Stephen Colbert doesn’t quite yet know who he is without the mask. It was apparent the night that he interviewed Donald Trump, and it came up again last night with another politician—former President Bill Clinton, making the rounds on behalf of his wife Hillary, the leading Democratic presidential candidate. Clinton is fantastically calm in the hot seat, and just really, really loves explaining things; a few minutes of Clinton Global Initiative spin went by before Colbert really got to a question. Sitting in “The Late Show”’s nondescript chair, wearing a dark suit, and looking thinner, frailer, and more benign than ever, it was hard to imagine that the former president was at the center of a sex scandal.
It was also hard to imagine that Colbert was an interviewer who delivered segments that went down as legend. The host had a few questions he tried to hit, and he got there, but they were largely softballs; the order of the day was not incision but flattery. Colbert, on “The Colbert Report,” was short on time, pull, and influence; having ascended to “The Late Show,” the host’s drive is a little sidelined by the unrestrained glee of having David Letterman’s old job—and, perhaps, the calm made possible by not having to be in boorish, ultra-conservative character every day of the week.
But where Colbert, the persona, could pose the toughest questions without flinching, Colbert, the person, is having a bit more trouble. To a degree, “The Late Show” is just a different kind of comedy show. But it would be a shame if that translated to a blander Colbert. His instincts as a comedian are to not just interrogate the fun, but join in on it; his character gave him a way to enter the fray of rancorous public debate and contradictory ethical pronouncements. Now that he’s mask-less, it’s a little harder to have fun with the state of American politics, which seem at times to be an ever-widening nightmare.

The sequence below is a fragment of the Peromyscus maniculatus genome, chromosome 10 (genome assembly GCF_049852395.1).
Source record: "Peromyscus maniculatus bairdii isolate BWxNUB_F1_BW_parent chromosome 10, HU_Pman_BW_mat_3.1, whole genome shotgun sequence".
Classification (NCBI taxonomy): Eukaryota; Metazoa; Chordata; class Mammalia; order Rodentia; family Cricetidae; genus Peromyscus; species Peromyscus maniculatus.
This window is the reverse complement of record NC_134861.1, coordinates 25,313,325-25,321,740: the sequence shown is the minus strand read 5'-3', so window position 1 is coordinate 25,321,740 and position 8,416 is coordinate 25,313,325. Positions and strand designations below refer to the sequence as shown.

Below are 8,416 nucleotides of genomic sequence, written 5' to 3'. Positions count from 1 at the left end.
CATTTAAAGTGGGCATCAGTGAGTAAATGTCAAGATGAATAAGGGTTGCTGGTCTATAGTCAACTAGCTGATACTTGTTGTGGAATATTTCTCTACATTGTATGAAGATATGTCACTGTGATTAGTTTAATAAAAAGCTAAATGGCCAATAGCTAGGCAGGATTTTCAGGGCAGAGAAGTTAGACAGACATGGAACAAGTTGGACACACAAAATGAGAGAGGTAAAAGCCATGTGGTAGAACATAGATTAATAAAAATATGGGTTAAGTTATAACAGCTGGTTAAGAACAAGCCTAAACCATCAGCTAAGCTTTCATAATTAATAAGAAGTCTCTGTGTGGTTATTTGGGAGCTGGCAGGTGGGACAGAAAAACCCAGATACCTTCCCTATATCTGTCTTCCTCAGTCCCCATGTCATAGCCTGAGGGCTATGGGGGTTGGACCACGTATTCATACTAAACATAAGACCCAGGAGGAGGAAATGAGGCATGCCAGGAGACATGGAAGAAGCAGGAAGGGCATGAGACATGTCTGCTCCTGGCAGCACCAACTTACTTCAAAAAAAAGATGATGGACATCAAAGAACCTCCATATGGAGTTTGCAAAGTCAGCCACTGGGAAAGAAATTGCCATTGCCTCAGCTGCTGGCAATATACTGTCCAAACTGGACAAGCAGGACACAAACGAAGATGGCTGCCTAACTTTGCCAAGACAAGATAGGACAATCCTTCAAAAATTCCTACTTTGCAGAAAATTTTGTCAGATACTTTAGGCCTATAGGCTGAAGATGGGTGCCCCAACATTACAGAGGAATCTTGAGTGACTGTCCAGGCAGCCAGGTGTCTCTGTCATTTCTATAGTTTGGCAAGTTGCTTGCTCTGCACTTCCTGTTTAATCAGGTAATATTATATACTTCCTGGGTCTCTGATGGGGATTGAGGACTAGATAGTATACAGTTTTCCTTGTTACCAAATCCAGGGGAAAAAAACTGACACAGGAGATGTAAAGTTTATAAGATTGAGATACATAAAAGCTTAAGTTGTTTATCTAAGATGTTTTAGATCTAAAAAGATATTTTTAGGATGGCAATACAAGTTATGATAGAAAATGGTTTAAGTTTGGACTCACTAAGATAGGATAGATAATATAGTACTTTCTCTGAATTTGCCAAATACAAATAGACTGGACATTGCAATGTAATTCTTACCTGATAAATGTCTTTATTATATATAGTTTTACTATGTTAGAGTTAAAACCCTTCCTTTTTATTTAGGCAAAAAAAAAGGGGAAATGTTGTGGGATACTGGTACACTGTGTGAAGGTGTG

Nowhere is this more obvious than the Donald Trump campaign. I wrote earlier this month that Colbert’s treatment of Trump was to goad him to further excesses, and then unleash him onto the public; even tonight, the host seemed ecstatic that Trump was running, asking Clinton if he’d convinced Trump to run so as to secure the Oval Office for the Democrats. Clinton called Trump a “master brander,” but denied involvement in the campaign. And that was it; it’s Trevor Noah on “The Daily Show” and Larry Wilmore on “The Nightly Show” who are taking the biggest digs at Trump right now, while arguably one of the best political satirists alive today is hanging out chatting about vaping.
I’d love for Colbert’s optimism in the electoral process to be justified. The host seems truly unconvinced of Trump as a serious contender for the presidency. But last night’s looseness made me wonder who we’d see behind the desk of “The Late Show” if Trump starts winning things; it made me wonder if we could count on Colbert to speak some kind of truth to some kind of power.